Dominican government announces a US$1.45B tourism investment

Santo Domingo.- The government of the Dominican Republic on Thursday laid to rest the fears of a major land theft in the Southwest region, where individuals with forged titles sought to take over Bahia de las Aguilas, one of the world’s most pristine beaches, and announced an investment of US1.5 billion by U.S. developers.

The announcement however also accepts the fact that many titles which originated in the fraud would be recognized as legitimate.

In a National Palace press conference which began 12 noon, the Presidency’s Legal adviser Cesar Pina, and the ministers of the Environment Bautista Rojas, of tourism, Francisco Javier Garcia announced an ambitious project to develop the Southwest with Pedernales at its center, taking advantage of the region’s vast biodiversity, recognized as such by the United Nations.

Garcia said the studies in and around Bahia de las Aguilas started several months ago and took into account the sectors concerned with the environment. “But there’s been some confusion regarding the proposed development.”

He said the project seeks to develop the Southwest, “which other presidents have had to deal with.”

He cited a 2001 decree of former president Hipolito Mejia to form a similar commission including the declaration of eminent domain over the lands, “but it was revoked because the State doesn’t have to expropriate lands which it already owns.”

He said if the normal proceeding were to be conducted to recover the lands that figure in the hundreds of title, including some that were forged, ”it would’ve lasted as long as 60 years. The south region cannot wait that long.”

“The south doesn’t have any other resources except natural ones,” the official said, but affirmed that Bahia de las Aguilas will be left totally intact.”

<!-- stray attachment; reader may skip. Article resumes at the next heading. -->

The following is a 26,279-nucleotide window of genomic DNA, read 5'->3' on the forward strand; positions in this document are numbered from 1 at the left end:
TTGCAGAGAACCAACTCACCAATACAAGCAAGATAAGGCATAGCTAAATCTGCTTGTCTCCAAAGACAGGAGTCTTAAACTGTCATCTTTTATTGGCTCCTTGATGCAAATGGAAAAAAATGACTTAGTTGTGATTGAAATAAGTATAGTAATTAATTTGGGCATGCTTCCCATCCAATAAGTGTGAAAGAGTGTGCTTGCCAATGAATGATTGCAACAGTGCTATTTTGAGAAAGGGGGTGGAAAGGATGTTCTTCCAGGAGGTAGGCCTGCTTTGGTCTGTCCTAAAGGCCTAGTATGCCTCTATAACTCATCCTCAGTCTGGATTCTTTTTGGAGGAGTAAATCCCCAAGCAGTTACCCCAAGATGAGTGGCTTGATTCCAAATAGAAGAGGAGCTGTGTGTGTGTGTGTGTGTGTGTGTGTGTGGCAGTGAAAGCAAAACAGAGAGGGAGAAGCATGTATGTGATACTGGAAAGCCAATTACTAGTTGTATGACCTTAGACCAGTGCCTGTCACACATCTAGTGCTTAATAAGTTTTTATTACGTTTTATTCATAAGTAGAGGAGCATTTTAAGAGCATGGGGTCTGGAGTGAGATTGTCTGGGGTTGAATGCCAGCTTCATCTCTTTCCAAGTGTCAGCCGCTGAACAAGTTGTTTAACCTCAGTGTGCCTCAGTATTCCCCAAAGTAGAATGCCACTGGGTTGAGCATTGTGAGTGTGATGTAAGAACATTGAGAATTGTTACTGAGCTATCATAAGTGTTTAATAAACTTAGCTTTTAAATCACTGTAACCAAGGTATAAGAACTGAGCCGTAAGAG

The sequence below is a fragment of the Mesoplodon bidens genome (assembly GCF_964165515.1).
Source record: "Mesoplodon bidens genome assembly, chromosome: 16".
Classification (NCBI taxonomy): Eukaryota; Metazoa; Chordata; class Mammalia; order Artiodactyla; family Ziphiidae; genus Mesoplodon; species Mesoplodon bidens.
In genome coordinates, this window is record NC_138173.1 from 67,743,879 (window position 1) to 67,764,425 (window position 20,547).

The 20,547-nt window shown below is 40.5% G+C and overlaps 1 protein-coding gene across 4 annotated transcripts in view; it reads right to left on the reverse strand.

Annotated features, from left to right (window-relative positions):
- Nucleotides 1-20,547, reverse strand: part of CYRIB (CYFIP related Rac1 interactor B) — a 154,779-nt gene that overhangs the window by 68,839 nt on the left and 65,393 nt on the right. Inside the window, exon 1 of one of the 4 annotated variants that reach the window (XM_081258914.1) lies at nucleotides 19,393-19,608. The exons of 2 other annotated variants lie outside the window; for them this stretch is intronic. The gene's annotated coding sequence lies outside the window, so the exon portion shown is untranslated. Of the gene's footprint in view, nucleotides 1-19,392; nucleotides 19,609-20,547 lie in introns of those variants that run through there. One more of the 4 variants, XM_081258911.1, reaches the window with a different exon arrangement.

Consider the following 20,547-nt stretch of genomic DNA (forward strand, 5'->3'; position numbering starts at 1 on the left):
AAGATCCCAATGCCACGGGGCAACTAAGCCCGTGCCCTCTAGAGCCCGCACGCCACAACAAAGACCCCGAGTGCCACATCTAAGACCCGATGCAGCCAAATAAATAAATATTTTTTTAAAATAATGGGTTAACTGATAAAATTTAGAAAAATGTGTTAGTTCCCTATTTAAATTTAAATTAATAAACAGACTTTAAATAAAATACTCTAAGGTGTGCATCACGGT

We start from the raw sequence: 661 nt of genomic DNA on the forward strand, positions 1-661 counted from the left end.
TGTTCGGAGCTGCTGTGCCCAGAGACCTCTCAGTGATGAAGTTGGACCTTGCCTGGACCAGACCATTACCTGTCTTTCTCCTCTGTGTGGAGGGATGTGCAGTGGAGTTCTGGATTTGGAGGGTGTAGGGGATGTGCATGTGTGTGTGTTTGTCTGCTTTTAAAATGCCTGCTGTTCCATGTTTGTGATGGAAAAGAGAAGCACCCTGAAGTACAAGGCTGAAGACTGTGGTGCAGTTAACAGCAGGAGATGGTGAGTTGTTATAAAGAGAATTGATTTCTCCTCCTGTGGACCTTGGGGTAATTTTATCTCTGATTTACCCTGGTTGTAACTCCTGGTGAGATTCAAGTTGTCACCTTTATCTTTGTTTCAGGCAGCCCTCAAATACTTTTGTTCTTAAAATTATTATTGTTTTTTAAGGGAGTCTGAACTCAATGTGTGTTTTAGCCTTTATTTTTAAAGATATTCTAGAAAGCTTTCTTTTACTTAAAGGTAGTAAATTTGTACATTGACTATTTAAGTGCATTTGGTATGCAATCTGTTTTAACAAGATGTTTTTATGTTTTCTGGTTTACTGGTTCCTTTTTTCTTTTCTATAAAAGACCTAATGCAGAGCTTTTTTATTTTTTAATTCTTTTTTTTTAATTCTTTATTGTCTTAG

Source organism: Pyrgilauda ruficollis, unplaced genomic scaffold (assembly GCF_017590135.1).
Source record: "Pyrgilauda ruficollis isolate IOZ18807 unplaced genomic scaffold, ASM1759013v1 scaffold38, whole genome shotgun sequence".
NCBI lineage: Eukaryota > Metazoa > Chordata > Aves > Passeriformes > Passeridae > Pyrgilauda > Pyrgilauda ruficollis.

He said the area will be developed placing Pedernales at its center, with the three other provinces of the Enriquillo region, including Barahona, Independencia and Bahoruco.

He also announced an investment of US$1.45 billion by U.S. developers that he didn’t identify.

“If it weren’t for the Government’s indictments in 1997, Pedernales would’ve been developed in an unorganized fashion, mutilating its natural resources,” he said, showing the Territorial Development Plan for the southwest, and cited the work by experts from Costa Rica, known for its advanced ecotourism.

He said Jaragua, Sierra de Bahoruco and Enriquillo Lake national parks comprise the country’s major biodiversity region. “But neither the inhabitants nor tourists take advantage of that treasure. The Presidential commission decided to resolve this problem because the southwest also has the right to development.”


Rojas noted that 42% of Pedernales territory are protected areas, which he also affirmed wouldn’t be touched by the development projects. “Bahia de las Aguilas will be totally protected, just as Isla Saona.”

“We guaranteed that every project to be developed in Pedernales will be duly classified under the management plan and terms of reference for every request.”

“We guarantee the Dominican people that not one inch of Jaragua and Sierra de Bahoruco will touched by this development, “so the people can enjoy this biodiversity.”

Legal Adviser

Pina said the transactions leading to the elaboration of the development program sought to advance the land expropriation process, stemming from the various types of exchanges after the Dominican Agrarian Institute’s designation of areas in and around Bahia de las Aguilas, as an agricultural homestead in 1996.

He said the government intensified the case against the land fraud in 1998, but noted that the proceedings “were expected to take an extremely long time.”

“If we were to await the process to unfold in the courts, I wouldn’t even venture a guess as to how long it would take.”

“That’s the reason why we sought out those who had deeds recognized by the State to proceed with a transaction, because if we were to start an authentication, again, would be an extremely drawn out process.”

“This allowed the State to become the sole claimer of the lands and therefore proceed to seek investors.”

Pina said titleholders will obtain 45% of the land values, while the Government’s part will be 55%.

The official said a trust fund will be established to pay the titleholders their share.

He said the trust fund will be highly effective and includes the reception of the transfers “but the State’s portion of the funds will used exclusively for the region’s development.”

“It’s no surprise to anyone that ecotourism is the type of tourism which Dominican Republic needs most.”

Pina said the trust fund is the most transparent manner to manage the expected resources, adding that the program encompasses “two totally legitimate procedures.”

He announced a call for tenders to establish the trust fund, but acknowledged that there are no specific figures thus far.


In the CDN TV program, the environmentalist Laura Acosta said the announcement constituted “the biggest land fraud in the country’s history.”

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